Will declining trust in the media impact marketing messages?



Tangible Media


Industry Insights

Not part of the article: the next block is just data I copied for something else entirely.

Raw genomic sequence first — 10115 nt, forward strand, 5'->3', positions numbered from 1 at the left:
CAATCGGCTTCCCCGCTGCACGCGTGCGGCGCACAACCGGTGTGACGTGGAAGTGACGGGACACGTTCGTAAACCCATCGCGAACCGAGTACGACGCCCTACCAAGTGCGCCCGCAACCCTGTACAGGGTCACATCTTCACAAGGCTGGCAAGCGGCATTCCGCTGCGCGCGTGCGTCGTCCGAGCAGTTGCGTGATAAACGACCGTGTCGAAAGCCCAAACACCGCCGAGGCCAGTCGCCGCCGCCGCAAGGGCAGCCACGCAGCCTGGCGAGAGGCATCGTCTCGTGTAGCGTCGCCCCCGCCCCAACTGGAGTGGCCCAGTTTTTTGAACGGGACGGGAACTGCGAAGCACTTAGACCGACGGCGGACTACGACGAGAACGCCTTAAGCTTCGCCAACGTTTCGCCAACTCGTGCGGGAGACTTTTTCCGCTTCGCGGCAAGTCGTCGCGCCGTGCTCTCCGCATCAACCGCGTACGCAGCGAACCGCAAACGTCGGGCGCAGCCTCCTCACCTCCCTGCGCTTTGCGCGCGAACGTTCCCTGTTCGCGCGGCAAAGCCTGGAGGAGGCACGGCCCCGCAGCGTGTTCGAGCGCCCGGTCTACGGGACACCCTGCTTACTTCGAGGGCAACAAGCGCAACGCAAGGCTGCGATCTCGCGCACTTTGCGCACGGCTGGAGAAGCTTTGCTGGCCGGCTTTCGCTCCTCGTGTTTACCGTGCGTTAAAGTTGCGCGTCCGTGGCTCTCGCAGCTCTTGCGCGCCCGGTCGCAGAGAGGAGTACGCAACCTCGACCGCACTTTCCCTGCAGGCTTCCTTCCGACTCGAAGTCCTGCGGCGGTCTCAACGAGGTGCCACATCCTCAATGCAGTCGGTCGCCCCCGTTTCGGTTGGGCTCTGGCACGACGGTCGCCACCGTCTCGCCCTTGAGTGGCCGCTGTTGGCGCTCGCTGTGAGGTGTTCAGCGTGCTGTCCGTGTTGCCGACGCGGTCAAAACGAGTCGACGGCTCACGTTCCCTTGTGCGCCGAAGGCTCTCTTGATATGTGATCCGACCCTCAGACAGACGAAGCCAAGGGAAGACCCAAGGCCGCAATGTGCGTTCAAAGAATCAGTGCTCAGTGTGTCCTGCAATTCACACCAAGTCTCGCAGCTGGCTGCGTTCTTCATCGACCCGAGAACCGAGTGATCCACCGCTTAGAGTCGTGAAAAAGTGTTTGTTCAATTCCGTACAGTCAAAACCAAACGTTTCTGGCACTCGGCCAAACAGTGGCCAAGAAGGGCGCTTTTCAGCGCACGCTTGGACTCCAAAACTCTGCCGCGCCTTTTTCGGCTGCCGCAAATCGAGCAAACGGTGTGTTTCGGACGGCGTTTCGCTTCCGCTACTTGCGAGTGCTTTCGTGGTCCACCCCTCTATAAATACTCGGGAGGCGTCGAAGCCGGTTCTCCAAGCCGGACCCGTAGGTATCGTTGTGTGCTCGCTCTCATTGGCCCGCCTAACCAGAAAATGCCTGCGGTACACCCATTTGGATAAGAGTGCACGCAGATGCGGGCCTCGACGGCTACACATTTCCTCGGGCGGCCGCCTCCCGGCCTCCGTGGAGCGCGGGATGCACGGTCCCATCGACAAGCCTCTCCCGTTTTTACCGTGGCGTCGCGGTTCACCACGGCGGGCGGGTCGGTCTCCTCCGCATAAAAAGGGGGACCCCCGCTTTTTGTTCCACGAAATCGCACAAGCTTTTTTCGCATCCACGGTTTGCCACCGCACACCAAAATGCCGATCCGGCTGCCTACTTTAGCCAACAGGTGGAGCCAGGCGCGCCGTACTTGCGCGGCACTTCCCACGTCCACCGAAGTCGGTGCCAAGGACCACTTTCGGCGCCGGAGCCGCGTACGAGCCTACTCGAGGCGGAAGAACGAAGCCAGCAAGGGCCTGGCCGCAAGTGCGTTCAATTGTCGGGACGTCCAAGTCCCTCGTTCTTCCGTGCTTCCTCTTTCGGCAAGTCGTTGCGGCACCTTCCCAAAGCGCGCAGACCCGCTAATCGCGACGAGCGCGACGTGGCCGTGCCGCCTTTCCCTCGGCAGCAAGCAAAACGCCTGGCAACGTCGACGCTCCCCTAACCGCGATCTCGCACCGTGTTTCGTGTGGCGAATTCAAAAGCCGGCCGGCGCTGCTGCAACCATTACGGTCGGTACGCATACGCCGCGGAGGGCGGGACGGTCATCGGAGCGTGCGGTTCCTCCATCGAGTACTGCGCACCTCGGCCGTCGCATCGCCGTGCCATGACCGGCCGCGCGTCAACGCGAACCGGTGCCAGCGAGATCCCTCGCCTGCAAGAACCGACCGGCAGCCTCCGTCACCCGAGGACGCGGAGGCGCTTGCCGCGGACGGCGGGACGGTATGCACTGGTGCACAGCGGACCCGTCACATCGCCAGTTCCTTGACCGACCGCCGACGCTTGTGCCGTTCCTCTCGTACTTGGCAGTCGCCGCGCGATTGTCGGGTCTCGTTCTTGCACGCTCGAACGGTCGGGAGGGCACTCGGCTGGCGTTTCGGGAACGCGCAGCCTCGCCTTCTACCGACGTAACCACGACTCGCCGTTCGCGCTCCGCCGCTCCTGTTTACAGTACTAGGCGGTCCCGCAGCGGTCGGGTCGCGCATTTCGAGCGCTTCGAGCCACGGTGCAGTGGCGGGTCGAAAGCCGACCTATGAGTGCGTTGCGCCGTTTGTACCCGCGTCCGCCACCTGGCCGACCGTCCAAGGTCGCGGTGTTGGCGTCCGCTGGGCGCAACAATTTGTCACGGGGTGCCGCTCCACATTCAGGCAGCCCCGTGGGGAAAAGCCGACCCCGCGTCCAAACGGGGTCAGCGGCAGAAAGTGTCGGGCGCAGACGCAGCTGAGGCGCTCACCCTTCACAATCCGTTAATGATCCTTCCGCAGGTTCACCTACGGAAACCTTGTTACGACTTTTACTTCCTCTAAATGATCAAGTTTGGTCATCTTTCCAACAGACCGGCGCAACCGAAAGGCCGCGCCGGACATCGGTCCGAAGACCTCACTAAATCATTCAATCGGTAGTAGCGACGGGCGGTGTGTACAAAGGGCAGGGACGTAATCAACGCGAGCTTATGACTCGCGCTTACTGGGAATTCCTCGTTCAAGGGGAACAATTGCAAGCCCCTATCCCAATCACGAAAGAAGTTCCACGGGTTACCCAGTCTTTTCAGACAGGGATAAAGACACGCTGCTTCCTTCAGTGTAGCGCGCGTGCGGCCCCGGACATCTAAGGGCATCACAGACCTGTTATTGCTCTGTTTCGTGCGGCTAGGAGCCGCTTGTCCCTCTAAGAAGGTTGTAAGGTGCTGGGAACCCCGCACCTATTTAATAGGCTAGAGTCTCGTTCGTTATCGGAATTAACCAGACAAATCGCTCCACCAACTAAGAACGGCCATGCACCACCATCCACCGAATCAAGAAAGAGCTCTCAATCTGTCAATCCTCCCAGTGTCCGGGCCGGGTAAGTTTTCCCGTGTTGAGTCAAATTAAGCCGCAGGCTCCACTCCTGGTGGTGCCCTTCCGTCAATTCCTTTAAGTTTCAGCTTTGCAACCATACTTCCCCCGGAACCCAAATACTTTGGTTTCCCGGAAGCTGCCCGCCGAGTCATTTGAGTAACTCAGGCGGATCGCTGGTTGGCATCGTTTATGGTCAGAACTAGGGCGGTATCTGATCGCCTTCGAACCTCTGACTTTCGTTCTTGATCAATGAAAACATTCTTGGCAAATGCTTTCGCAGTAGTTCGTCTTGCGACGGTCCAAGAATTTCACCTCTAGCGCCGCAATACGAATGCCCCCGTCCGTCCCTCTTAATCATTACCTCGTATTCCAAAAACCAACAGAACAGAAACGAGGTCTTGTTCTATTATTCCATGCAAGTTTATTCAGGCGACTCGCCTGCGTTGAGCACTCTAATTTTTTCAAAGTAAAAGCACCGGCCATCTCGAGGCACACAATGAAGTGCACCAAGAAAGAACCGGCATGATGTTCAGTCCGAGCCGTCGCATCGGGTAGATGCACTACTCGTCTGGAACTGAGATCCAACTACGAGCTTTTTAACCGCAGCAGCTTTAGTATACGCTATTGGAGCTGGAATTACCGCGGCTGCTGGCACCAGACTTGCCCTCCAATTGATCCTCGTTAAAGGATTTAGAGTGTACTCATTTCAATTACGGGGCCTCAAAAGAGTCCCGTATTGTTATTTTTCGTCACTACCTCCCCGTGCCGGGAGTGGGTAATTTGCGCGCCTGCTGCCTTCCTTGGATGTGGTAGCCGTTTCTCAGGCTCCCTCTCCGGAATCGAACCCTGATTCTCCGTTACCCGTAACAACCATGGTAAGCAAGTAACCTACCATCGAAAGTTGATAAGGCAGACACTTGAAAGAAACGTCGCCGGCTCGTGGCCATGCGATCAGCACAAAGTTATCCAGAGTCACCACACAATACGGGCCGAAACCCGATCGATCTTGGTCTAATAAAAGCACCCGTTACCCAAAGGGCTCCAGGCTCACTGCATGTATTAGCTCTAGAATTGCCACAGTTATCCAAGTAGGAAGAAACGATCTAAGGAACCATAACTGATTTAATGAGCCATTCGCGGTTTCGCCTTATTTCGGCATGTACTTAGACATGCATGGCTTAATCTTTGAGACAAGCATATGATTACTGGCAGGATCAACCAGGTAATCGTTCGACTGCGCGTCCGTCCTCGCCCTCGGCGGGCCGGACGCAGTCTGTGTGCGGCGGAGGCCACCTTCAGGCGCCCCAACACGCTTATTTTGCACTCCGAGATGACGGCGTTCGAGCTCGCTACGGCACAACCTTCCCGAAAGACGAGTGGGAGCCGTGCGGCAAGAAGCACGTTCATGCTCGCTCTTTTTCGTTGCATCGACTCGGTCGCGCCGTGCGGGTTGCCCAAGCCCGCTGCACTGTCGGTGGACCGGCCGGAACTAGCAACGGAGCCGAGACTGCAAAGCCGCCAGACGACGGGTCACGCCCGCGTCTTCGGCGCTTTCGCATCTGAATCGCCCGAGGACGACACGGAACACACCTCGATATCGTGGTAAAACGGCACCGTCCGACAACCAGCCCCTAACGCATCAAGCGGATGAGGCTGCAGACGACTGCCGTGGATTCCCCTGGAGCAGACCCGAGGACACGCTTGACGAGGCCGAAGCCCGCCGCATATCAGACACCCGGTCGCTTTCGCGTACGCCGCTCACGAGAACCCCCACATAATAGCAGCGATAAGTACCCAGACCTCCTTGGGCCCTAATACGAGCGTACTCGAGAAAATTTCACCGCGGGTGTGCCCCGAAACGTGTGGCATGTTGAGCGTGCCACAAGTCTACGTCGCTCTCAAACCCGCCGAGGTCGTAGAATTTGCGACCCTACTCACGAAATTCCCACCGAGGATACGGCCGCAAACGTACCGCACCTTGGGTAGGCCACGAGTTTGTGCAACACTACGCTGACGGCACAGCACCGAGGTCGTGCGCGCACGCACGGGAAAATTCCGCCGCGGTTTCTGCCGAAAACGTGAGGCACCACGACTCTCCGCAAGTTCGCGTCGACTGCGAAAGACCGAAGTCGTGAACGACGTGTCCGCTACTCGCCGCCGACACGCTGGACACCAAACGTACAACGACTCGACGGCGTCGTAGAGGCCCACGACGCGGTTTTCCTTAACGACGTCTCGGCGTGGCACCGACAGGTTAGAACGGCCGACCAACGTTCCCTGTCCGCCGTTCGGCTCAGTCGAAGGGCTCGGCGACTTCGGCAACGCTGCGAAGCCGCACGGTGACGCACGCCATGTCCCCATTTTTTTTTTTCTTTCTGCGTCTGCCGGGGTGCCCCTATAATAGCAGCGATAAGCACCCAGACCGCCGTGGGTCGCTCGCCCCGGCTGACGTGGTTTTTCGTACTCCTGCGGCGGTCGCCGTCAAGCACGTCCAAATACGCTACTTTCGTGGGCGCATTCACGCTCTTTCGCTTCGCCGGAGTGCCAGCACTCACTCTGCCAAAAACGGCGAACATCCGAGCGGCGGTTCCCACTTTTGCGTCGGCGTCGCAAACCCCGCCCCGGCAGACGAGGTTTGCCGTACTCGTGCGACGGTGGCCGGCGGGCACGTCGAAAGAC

New Zealanders’ trust in the media is declining according to the Trust in News in Aotearoa New Zealand report by AUT’S research centre for Journalism, Media and Democracy (JMAD) – but what does this mean for the relationship between marketers and the media? The report, authored by Dr Merja Myllylahti and Dr Greg Treadwell, was based on the responses of 1,085 New Zealand adults (18 years of age or over) surveyed between February 22 and March 1, 2022, by Horizon Research. It found that during the period spanning 2020-22, people’s trust in the news dropped 10 percent. While 62 percent of New Zealanders trusted the news they consumed in 2020, by 2022 the figure had reduced to 52 percent. The most trusted news brand for 2022 was RNZ with a trust score of 6.2/10 while The Otago Daily Times was the second most trusted news brand with a score of 6/10 followed by TVNZ (5.9/10) and Newshub (5.8/10). The Spinoff and Newstalk ZB were the only two organisations included to maintain the same trust levels as they had in 2021. So, from a marketing perspective, does the symbiotic relationship between advertisers and the media mean advertisers will want to align their brands with trustworthy news sources and vice versa? Associated Professor Peter Thompson, Communications Programme Director at Victoria University of Wellington, theorises that declining trust and increased scepticism toward a media platform or content form will intensify this distrust for other platforms and content. However, whether this will automatically mean reduced trust in marketing brands/advertising communicated through that source or vice versa is “far from clear-cut” Peter says. “Marketing firms and advertisers do seem to be generally aware of these complexities, at least if they are keeping up with the research. Meanwhile, consumers are becoming increasingly aware of the ways that digital media harvest their data and use it to target them with advertising or manipulate them with disinformation. In an environment where consumers are sensitised to the prevalence of disinformation and other nefarious practices, it is therefore possible that this may engender increasing cynicism towards any form of marketing. “If that is the case (and research is needed here) then an advertiser’s decision to switch to ostensibly more trusted media may not make much difference to the way consumers respond to the messages. Rather like Covid, declining trust may be symptomatic of a pandemic which crosses species, platforms, and genres,” he says. From a media perspective, Greg says the future of news “is dependent on restoring a decent income”, that income largely being in the hands of advertisers. “If we can recreate trust, the immediate benefit of that is that we can say to our advertisers ‘we are a trustworthy brand’. A good trustworthy media is something to align yourself with and it does reflect the values of the brand. “Today positionality is everything. Trusted brands trusting media is good for the media as well. “I hope that increasingly there is a synthesis of thought that makes everybody understand the benefits in it for each other and that building trust with brands goes both ways. “Marketing should stand by the media that it uses and needs. People do come to the media generally speaking for good information and that’s what marketing should align itself with. Those positive and most truthful exchanges about the wider world.”